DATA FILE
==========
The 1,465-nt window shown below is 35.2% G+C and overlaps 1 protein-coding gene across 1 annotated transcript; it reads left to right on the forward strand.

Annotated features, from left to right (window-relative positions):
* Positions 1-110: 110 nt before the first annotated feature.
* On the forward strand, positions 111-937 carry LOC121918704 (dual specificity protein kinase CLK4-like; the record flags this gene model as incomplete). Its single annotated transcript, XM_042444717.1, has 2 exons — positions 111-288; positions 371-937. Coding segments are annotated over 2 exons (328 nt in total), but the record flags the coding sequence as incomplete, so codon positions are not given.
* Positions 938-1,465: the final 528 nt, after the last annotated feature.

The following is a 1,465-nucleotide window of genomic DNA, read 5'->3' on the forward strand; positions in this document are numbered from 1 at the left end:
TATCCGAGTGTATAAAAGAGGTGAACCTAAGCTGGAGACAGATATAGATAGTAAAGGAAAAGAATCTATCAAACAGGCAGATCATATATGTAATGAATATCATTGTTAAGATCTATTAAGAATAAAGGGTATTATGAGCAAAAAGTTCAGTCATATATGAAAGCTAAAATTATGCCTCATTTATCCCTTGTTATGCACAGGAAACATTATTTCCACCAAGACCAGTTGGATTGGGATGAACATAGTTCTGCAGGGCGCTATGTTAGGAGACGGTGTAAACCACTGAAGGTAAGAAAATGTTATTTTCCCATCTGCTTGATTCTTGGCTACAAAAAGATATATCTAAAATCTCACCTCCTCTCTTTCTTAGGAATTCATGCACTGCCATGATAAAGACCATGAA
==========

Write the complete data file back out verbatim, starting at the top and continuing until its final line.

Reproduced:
The 1,465-nt window shown below is 35.2% G+C and overlaps 1 protein-coding gene across 1 annotated transcript; it reads left to right on the forward strand.

Annotated features, from left to right (window-relative positions):
* Positions 1-110: 110 nt before the first annotated feature.
* On the forward strand, positions 111-937 carry LOC121918704 (dual specificity protein kinase CLK4-like; the record flags this gene model as incomplete). Its single annotated transcript, XM_042444717.1, has 2 exons — positions 111-288; positions 371-937. Coding segments are annotated over 2 exons (328 nt in total), but the record flags the coding sequence as incomplete, so codon positions are not given.
* Positions 938-1,465: the final 528 nt, after the last annotated feature.

The following is a 1,465-nucleotide window of genomic DNA, read 5'->3' on the forward strand; positions in this document are numbered from 1 at the left end:
TATCCGAGTGTATAAAAGAGGTGAACCTAAGCTGGAGACAGATATAGATAGTAAAGGAAAAGAATCTATCAAACAGGCAGATCATATATGTAATGAATATCATTGTTAAGATCTATTAAGAATAAAGGGTATTATGAGCAAAAAGTTCAGTCATATATGAAAGCTAAAATTATGCCTCATTTATCCCTTGTTATGCACAGGAAACATTATTTCCACCAAGACCAGTTGGATTGGGATGAACATAGTTCTGCAGGGCGCTATGTTAGGAGACGGTGTAAACCACTGAAGGTAAGAAAATGTTATTTTCCCATCTGCTTGATTCTTGGCTACAAAAAGATATATCTAAAATCTCACCTCCTCTCTTTCTTAGGAATTCATGCACTGCCATGATAAAGACCATGAA